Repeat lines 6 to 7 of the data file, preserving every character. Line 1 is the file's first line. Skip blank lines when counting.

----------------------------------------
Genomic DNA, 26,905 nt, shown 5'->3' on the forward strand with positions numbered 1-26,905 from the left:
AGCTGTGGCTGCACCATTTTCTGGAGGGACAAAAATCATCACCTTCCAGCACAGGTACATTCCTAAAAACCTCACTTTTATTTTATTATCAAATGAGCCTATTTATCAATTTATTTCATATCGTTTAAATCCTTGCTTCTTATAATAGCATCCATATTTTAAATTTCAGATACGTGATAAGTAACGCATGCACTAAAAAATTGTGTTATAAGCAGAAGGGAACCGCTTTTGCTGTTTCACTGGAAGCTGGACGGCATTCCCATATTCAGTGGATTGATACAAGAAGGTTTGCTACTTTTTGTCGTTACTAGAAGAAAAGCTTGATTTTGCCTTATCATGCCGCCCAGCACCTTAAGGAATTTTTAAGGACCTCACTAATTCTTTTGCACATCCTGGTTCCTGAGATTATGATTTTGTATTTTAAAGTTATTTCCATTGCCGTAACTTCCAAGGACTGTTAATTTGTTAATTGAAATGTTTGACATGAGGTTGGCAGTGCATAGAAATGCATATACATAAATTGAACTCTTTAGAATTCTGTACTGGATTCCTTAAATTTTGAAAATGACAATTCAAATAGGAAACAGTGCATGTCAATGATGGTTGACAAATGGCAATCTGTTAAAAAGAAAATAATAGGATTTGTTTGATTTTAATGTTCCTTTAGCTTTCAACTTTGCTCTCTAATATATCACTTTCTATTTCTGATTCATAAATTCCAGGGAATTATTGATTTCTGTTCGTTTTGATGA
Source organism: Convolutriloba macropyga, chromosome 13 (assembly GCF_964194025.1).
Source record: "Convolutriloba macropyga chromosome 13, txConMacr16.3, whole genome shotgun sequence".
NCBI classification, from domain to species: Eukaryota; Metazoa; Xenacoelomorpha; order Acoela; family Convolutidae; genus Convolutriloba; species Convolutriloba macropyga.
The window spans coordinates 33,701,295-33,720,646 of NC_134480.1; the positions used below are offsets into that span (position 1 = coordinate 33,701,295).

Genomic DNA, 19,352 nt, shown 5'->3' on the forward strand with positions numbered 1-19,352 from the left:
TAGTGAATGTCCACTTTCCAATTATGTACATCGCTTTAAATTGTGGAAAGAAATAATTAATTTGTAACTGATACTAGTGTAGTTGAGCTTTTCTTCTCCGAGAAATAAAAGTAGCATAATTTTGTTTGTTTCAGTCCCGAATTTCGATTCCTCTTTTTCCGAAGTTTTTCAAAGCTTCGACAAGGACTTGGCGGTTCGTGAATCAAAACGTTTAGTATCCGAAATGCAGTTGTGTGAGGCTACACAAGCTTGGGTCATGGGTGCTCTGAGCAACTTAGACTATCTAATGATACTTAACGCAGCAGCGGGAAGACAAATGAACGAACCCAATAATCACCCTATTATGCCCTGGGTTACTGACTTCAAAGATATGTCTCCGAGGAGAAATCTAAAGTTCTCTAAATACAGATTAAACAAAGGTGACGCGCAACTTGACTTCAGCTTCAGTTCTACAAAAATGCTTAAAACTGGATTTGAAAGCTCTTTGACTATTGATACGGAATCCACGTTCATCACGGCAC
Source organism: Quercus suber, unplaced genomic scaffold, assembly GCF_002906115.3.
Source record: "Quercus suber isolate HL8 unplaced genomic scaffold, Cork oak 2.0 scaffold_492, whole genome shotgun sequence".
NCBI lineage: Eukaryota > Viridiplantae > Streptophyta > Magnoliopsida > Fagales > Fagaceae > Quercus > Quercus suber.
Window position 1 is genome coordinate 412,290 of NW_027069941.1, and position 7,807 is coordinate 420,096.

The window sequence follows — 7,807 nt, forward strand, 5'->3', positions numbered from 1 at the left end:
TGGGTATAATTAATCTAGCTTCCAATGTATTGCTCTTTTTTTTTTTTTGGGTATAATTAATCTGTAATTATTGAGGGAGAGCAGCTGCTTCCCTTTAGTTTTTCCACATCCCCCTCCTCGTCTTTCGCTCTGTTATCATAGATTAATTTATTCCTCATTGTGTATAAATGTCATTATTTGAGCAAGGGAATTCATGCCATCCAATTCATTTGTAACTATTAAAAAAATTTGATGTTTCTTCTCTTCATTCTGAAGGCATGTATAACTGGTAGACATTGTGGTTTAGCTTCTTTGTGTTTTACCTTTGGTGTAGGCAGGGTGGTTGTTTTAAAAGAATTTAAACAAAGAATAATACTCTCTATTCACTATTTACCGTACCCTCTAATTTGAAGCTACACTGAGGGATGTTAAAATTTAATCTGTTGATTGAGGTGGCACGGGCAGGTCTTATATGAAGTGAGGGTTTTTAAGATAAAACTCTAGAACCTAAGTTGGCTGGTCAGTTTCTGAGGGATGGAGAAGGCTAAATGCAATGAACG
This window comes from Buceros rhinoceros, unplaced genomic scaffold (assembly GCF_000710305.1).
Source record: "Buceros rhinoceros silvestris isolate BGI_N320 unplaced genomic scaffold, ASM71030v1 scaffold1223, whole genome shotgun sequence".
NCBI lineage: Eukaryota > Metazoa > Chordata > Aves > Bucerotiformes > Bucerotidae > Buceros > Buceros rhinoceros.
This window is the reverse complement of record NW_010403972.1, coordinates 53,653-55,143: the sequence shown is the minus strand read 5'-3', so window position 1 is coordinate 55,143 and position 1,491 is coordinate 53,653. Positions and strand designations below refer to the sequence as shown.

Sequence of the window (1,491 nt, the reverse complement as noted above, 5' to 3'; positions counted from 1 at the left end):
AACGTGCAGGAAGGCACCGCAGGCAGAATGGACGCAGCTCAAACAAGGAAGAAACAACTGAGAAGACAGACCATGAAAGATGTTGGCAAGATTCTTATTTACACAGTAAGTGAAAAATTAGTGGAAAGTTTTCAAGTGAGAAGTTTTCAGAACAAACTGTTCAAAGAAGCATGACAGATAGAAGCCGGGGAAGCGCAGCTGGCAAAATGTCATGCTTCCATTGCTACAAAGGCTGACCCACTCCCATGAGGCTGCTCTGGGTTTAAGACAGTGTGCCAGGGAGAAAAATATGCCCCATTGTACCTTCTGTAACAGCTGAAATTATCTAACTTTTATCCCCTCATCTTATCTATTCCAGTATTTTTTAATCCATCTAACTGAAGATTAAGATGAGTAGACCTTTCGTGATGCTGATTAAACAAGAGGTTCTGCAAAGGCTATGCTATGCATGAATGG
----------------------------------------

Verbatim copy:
The window spans coordinates 33,701,295-33,720,646 of NC_134480.1; the positions used below are offsets into that span (position 1 = coordinate 33,701,295).

Genomic DNA, 19,352 nt, shown 5'->3' on the forward strand with positions numbered 1-19,352 from the left: